This seems to be an order mostly of replacements, but here's this one. How on earth did I choose this one no-flower-picture sp. out of all the possibilities? You got me!

I actually pulled this out of the box and went, "What?! I ordered obscura?!" And then I looked up the Epiphytica picture and was like. Ohhhhhh orange....

Speaking of orange... Okay, mitrata and elliptica are the only plants I really have trouble importing. Elliptica just arrives dead and I have given up wasting Jack's time on it (for now...). Mitrata arrives just like this - lovely, right? But then loses 90% of its leaves over the next week. I can't figure out why. They all just turn yellow and fall off. I really really really really really want this one, though, so I'm trying again.

Ugh. I got all cocky about siariae and then lost all of mine while going through my disappearing act last year. So now I'm painfully re-acquiring them all.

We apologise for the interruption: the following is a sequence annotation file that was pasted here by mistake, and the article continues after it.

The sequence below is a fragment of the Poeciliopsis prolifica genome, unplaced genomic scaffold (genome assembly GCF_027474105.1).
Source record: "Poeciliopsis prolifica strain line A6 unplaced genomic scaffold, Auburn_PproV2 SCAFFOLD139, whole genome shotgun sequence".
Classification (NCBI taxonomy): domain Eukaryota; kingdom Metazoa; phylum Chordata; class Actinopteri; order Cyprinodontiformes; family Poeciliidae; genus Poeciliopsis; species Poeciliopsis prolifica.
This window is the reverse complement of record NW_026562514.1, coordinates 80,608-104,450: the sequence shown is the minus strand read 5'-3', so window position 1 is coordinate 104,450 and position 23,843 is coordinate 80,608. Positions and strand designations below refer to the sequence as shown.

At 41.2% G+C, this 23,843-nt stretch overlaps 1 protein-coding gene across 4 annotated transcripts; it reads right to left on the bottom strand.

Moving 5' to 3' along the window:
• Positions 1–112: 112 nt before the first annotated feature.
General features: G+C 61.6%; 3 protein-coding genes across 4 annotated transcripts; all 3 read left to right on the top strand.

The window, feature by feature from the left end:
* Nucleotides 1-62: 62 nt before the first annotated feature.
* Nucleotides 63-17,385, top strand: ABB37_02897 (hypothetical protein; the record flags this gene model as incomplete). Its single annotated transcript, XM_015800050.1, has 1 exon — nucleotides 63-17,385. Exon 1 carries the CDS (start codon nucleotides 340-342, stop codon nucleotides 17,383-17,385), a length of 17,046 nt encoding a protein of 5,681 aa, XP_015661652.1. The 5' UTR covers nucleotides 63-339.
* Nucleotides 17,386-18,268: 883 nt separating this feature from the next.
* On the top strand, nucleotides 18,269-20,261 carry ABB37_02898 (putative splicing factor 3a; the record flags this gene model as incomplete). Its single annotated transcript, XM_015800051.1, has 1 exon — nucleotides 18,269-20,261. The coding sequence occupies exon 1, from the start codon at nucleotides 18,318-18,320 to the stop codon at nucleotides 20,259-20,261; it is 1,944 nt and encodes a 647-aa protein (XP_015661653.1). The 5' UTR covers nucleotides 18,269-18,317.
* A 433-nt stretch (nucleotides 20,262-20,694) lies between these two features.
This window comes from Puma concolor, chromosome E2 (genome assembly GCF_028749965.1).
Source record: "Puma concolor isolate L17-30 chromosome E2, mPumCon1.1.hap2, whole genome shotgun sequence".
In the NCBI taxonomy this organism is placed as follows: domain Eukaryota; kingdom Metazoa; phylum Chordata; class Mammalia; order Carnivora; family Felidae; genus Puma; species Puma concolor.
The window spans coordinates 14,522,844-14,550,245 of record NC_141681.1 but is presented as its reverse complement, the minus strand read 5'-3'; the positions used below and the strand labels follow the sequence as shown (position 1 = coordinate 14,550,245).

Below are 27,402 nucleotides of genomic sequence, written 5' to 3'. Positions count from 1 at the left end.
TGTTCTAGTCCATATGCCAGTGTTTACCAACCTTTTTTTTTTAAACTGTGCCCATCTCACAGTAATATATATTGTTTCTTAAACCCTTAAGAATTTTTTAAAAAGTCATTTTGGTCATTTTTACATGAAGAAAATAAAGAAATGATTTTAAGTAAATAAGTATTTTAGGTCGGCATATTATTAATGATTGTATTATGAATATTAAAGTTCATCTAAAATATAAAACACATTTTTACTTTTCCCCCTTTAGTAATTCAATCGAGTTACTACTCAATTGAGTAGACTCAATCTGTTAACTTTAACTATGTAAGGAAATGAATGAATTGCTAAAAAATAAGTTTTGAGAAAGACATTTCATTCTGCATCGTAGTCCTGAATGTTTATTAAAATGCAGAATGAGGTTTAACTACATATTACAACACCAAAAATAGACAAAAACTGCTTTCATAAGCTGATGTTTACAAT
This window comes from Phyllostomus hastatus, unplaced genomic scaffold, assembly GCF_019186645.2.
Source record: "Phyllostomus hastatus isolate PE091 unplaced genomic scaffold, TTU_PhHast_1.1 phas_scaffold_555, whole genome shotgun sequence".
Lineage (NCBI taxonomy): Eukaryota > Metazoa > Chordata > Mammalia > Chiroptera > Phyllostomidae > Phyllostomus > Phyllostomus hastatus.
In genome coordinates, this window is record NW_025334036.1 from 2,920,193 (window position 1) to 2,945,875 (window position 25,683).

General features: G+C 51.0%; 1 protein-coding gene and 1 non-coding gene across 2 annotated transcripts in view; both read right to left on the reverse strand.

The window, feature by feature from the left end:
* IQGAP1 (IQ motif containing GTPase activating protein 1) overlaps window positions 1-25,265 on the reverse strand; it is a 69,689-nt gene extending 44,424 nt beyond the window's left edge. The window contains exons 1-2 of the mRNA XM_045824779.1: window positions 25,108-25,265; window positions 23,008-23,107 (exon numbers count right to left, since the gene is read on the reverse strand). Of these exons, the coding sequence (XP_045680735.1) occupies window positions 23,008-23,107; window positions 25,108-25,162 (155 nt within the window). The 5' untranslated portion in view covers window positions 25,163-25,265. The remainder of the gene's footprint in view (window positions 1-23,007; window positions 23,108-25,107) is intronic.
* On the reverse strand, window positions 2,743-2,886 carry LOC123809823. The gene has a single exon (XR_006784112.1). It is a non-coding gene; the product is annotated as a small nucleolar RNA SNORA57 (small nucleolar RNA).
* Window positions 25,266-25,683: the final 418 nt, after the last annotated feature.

See, now everything's out of the box, and here are the only leaves that fell off in the process.

And here they are all soaking in plain room temperature water, for a little bit.

So, what do you think? Pretty painless, right?

I do find that my Epiphytica plants are significantly hardier, in travel. I thought it was because they were rooted, but I did order rooted plants from Aleya once and had no greater success. I suspect they simply do a higher volume of business, having been around longer, and their plants get cut more. But that's pure guesswork.

Epiphytica will exchange plants that arrive DOA (he'll put them in with your next order if you remind him, so you don't have to pay shipping twice). Aleya is frank and unapologetic about the risk you take, and I think that is perfectly fair, since their approach is to offer plants at the lowest price feasible. Both vendors have been generous about including extra long cuttings, when they have it available.

So, I guess what I'm saying is both have their strengths.

I just ordered a couple packs of seeds from Aleya and they threw in a free packet. So I'll be planting those soon and will photograph/inform you all on how it goes. I just think that is the coolest idea ever if it works. They sell only the species that have good germination rates for them.